When I spoke to Luc Besson at Wonder-Con this year, we had a fair amount of time aside from the panel I moderated and the interview we did. At that point, we discussed the entire premise of his new film, “Lucy,” and how it's based on a myth.
If you've seen the trailer for the movie, you've seen Morgan Freeman as Professor Norman lecturing to a room full of people. “Imagine if we could access 100% [of our brains]. Interesting things begin to happen.” Great line. Totally wrong. Evolution has actually increased the size of our brains because we use them so much, and so efficiently. We use way more than 10% of our actual brain capacity, and we use our brains in ways that science barely understands. So we are starting from a preposterous place with “Lucy,” and if that's going to drive you crazy, then I would skip it completely. The film starts there and gets way sillier.
To be honest, though, I am in the tank for the way Besson tells stories. I have felt passionate about his work since the first time I saw “Subway,” which doesn't really work as a whole film, but which is told with panache and power. “The Big Blue” and “La Femme Nikita” won me over completely, and from that point on, I've found myself really enjoying his work, infrequent as it is. When he said he was done directing action movies, that struck me as a real loss. I feel just as sad that he hasn't done a big-scale science-fiction movie since “The Fifth Element.” He's got such a particular sense of humor and a keen visual eye that I think of as singular. When I'm looking at something he directed, he's got a knack for detail that wouldn't occur to anyone else. He's got a signature, one of the things that I love most about filmmakers, and I've missed it.
No one is going to accuse “Lucy” of being subtle. The film starts with a shot of Lucy, but the Australopithecus version, sitting in a river, before jumping forward about 3.2 million years to modern-day Tapei, where another Lucy (Scarlett Johansson) is with her boyfriend Richard (Pilou Asbaek), a douchebag in a cowboy hat who has some shady job to do. He wants Lucy to do it for him, and as he tries to talk her into it, Besson drops in shots of a rat sniffing at the cheese in a trap or a deer by a watering hold with hungry predators watching nearby, inching into position. Not subtle at all, but funny, and sure enough, poor Lucy steps in it and ends up, after some shocking violence, sitting upstairs in a hotel room, face to face with Mr. Jang (Choi Min-sik), a key player in a drug trafficking scheme involving a brand new synthetic hormone that they're planning to sell as a party drug.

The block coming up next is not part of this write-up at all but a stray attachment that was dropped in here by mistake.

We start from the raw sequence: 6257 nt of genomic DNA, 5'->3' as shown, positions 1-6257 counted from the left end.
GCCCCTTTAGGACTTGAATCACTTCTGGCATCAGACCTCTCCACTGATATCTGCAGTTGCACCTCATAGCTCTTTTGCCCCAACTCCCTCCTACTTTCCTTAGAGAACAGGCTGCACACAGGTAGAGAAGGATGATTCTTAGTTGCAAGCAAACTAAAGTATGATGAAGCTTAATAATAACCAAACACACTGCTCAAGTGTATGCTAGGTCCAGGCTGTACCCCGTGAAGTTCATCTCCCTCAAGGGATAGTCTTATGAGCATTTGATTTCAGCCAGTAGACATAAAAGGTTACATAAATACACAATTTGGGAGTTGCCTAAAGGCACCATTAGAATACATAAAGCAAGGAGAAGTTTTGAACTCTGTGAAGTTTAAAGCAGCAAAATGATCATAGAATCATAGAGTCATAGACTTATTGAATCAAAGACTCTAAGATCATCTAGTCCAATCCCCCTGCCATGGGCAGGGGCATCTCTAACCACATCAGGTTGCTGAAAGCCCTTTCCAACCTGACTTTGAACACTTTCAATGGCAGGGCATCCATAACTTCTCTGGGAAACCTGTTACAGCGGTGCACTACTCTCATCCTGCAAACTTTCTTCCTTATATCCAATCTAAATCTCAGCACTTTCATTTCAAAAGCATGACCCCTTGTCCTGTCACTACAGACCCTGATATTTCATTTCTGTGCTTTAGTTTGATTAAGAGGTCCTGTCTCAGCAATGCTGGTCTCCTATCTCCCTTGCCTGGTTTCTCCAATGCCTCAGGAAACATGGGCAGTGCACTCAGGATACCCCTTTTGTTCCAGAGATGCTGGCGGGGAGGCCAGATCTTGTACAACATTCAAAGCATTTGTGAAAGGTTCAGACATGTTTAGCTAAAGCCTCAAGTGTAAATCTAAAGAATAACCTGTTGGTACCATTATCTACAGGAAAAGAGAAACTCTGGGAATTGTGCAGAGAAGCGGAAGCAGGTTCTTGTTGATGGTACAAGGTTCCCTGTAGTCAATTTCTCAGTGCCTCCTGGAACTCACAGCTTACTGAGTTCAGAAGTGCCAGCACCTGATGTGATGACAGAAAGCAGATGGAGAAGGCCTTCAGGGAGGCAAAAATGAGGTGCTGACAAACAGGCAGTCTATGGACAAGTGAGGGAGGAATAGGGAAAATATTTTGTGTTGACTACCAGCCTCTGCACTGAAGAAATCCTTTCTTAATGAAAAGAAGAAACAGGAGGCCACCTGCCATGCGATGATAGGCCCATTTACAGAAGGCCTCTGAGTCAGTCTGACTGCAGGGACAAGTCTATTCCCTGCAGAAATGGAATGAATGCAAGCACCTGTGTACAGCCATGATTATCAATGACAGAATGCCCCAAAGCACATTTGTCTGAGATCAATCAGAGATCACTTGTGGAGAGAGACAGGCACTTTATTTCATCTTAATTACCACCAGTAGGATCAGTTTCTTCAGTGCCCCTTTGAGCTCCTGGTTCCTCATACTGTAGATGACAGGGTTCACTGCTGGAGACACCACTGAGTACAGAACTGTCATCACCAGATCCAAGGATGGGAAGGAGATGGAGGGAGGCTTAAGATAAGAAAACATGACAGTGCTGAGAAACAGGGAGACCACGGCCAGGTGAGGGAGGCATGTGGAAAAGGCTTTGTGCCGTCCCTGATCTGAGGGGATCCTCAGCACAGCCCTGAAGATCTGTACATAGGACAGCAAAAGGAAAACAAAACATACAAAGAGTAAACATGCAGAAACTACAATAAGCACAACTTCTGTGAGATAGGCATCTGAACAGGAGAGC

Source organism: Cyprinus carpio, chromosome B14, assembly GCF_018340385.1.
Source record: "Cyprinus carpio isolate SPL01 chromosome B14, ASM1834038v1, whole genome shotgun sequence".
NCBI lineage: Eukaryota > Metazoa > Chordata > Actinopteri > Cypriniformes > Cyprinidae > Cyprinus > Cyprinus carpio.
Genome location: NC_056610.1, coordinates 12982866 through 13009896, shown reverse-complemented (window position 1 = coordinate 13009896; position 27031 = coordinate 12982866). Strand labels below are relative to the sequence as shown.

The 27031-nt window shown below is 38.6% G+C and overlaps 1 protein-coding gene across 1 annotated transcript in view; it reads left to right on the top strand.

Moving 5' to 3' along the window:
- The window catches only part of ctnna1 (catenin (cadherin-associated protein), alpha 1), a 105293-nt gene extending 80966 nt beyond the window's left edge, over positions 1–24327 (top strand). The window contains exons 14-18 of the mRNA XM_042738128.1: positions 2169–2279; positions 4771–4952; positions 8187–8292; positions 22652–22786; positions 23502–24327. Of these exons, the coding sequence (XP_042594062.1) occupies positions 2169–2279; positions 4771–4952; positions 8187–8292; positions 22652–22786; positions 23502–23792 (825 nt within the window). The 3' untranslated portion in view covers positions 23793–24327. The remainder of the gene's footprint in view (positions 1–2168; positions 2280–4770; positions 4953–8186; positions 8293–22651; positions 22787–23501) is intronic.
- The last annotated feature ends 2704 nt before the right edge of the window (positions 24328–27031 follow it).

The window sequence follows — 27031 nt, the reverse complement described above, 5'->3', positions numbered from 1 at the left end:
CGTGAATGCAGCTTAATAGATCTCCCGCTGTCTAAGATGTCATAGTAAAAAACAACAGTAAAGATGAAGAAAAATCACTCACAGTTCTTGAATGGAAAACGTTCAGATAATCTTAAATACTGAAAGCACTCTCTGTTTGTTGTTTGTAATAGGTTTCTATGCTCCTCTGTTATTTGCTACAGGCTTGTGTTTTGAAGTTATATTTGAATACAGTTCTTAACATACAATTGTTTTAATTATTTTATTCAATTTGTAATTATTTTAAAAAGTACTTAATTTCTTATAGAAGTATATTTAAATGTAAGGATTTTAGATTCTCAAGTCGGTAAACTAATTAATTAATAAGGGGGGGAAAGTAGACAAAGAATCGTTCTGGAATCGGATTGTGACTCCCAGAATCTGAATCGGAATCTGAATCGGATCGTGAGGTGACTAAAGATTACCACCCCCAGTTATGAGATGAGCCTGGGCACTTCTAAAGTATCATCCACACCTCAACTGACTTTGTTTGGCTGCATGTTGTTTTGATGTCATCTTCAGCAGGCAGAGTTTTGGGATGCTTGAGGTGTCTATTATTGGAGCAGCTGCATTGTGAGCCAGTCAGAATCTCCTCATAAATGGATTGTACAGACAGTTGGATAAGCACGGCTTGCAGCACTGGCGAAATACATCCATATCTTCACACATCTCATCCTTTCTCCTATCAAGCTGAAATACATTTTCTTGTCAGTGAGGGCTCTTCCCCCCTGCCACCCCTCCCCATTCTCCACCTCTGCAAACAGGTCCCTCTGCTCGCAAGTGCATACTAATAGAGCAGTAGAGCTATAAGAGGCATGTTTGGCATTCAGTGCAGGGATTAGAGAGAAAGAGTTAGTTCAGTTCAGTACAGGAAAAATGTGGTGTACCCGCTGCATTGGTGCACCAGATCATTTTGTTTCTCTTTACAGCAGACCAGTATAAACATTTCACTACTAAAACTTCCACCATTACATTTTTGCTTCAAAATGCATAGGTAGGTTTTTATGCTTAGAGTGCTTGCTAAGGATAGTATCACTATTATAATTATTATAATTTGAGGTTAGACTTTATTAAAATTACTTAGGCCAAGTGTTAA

“Lucy” is the second film this year I've seen about what happens when a drug mule experience goes badly, but it's a whole different kind of experience than the excellent “The Mule” was. Here, when Lucy is violently attacked while carrying a package of this synthetic hormone sewed into her stomach, the bag ruptures, and it sets off an evolutionary jump in her. Suddenly, she begins to access all those unused corners of her brain, and the more she can access, the more control she has over not just her own body but the world around her. It is preposterous, deeply impossible, and yet Besson is so in love with the concept and so set on pushing it as far as he can that it's hard to get too worked up about how fundamentally stupid the premise is.
More than anything, there is a confidence to the lunacy here that is thrilling to watch. When Besson shoots a car chase or a gun fight or a fight sequence, his action chops are so strong that he makes it look second-nature. Likewise, Johansson at this point has become a very precise physical performer, and every beat of her Lucy performance feels like she's thought long and hard about what each of those percentages would look like and how it would change her relationship to the physical world around her. I really like the work she's been doing the last few years, and I think watching this, I figured out part of what I'm responding to. She hands herself over to a filmmaker when she collaborates, and she seems like she'll trying anything as long as she trusts the vision that she's serving. Whether it's something as esoteric as “Under The Skin” or as broad as “Don Jon” or as action-oriented as “The Avengers” or as just-plain-crazy as this film, she's game. And she is incredibly particular about the details that are part of playing these parts. She's as good at playing shock in the first twenty minutes of this film as Tom Hanks was in the ending of “Captain Phillips.” Sure, it's a fairly different context, but watch how shaken Johansson is and then check out the change once the drug has taken hold of her. As she shakes off her humanity, bit by bit, she gets more and more robotic, but she plays it like a robot who is catching a buzz from all the data she's processing.
This is the movie that “Transcendence” should have been, the Singularity as an action movie, and one of the biggest problems is that just as it reaches a place where the story feels like it's about to kick in, the film ends. It feels like there's an entire act missing. There's really no defending the underlying science of “Lucy” on any level, but it serves as a reminder of just how good Besson is at this sort of thing. There are moments of real wonder and even beauty amidst the slam and the bang and the big bada boom, and while “Lucy” is a mixed bag, it's been mixed by a master, and it is delightfully, happily insane.
“Lucy” opens in theaters everywhere on Friday.